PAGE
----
Millions of Americans face reduced work hours, lower pay or outright job loss. Even those who have been able to collect unemployment worry about when it will run out. Needless to say, if you don’t have a hefty savings account or a steady payment, it’s natural to be concerned about having enough to pay the bills. 

Understanding the importance of budgeting is critical here. You want to add an extra layer of security to your overall personal finances by having a plan. If you know where every dollar is going, you can cut cost where you need to and prioritize your spending. Learning how to handle money today can take away some of the stress of surviving these challenging times. 

You Must Learn How to Invest Your Money

Yes, the stock market may feel a bit uncertain—especially now—but this isn’t the time to abandon investing. You should indeed be smart and intentional about where you put your money. However, that doesn’t mean that you should pass on making investments.  In fact, even as the economy as a whole has been faltering during the COVID-19 outbreak, the stock market has been booming.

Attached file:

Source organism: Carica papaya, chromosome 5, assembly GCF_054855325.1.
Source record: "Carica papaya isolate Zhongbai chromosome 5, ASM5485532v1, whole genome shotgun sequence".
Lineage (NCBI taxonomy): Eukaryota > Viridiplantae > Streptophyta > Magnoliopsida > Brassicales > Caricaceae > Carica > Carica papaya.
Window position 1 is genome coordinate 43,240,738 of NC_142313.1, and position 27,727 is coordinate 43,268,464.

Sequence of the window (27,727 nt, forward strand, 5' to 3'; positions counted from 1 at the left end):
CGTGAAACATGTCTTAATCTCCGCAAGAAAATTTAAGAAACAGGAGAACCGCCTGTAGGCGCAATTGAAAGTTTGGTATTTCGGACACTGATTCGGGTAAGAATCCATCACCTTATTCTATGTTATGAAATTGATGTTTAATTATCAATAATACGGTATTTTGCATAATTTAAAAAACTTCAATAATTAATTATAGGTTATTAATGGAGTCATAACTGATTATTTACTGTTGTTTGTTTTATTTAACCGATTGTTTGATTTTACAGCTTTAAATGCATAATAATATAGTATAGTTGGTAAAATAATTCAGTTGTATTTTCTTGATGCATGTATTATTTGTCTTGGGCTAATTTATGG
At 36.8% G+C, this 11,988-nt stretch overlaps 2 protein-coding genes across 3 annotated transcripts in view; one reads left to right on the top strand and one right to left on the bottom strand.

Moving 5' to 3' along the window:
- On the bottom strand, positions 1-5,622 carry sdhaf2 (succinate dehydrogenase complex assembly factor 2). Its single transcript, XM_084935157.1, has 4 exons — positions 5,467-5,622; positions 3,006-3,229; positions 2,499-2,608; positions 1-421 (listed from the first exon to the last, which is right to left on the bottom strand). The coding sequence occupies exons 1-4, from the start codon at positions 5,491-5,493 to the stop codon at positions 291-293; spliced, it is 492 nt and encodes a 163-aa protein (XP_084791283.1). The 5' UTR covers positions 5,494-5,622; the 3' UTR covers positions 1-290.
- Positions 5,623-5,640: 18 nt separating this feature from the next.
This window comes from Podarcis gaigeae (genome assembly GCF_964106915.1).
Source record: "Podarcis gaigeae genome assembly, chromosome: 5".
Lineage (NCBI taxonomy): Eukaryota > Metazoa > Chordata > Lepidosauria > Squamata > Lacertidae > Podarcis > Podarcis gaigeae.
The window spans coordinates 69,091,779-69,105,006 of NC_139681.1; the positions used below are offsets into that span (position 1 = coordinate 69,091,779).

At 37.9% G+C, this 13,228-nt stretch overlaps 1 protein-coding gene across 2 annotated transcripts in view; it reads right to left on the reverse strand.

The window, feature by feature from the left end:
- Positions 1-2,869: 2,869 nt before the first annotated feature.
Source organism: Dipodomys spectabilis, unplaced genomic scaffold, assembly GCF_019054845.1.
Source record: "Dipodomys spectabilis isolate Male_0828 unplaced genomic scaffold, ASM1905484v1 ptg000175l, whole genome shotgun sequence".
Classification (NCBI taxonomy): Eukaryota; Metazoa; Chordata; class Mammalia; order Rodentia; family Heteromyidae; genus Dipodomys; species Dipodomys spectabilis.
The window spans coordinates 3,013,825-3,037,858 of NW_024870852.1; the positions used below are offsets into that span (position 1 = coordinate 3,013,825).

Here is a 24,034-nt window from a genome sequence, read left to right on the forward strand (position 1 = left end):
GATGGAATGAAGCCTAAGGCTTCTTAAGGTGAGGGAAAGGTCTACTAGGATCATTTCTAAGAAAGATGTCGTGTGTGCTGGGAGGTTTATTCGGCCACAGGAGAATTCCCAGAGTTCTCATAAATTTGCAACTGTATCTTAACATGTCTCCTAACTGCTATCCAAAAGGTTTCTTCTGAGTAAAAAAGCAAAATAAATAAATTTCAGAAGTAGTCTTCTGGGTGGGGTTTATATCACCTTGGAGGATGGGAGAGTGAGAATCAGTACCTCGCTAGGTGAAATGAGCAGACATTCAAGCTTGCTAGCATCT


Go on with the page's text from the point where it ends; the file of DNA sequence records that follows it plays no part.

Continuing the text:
A recent interview with investor Teri Ijeoma revealed that some of the best times for investing is during a downturn, as some popular stocks are priced much lower than they usually are. This event then allows you to diversify your portfolio so you can take advantage of the upturn since the market often rebounds, or moves in cycles.

Also, like Teri, you can learn the art of “active trading” to turn investing into a lucrative passive income stream that generates extra money, there are sites online where you will find professional traders, that will give you the best information about trading the financial markets. You can profit from their experience and learn how to become a successful trader.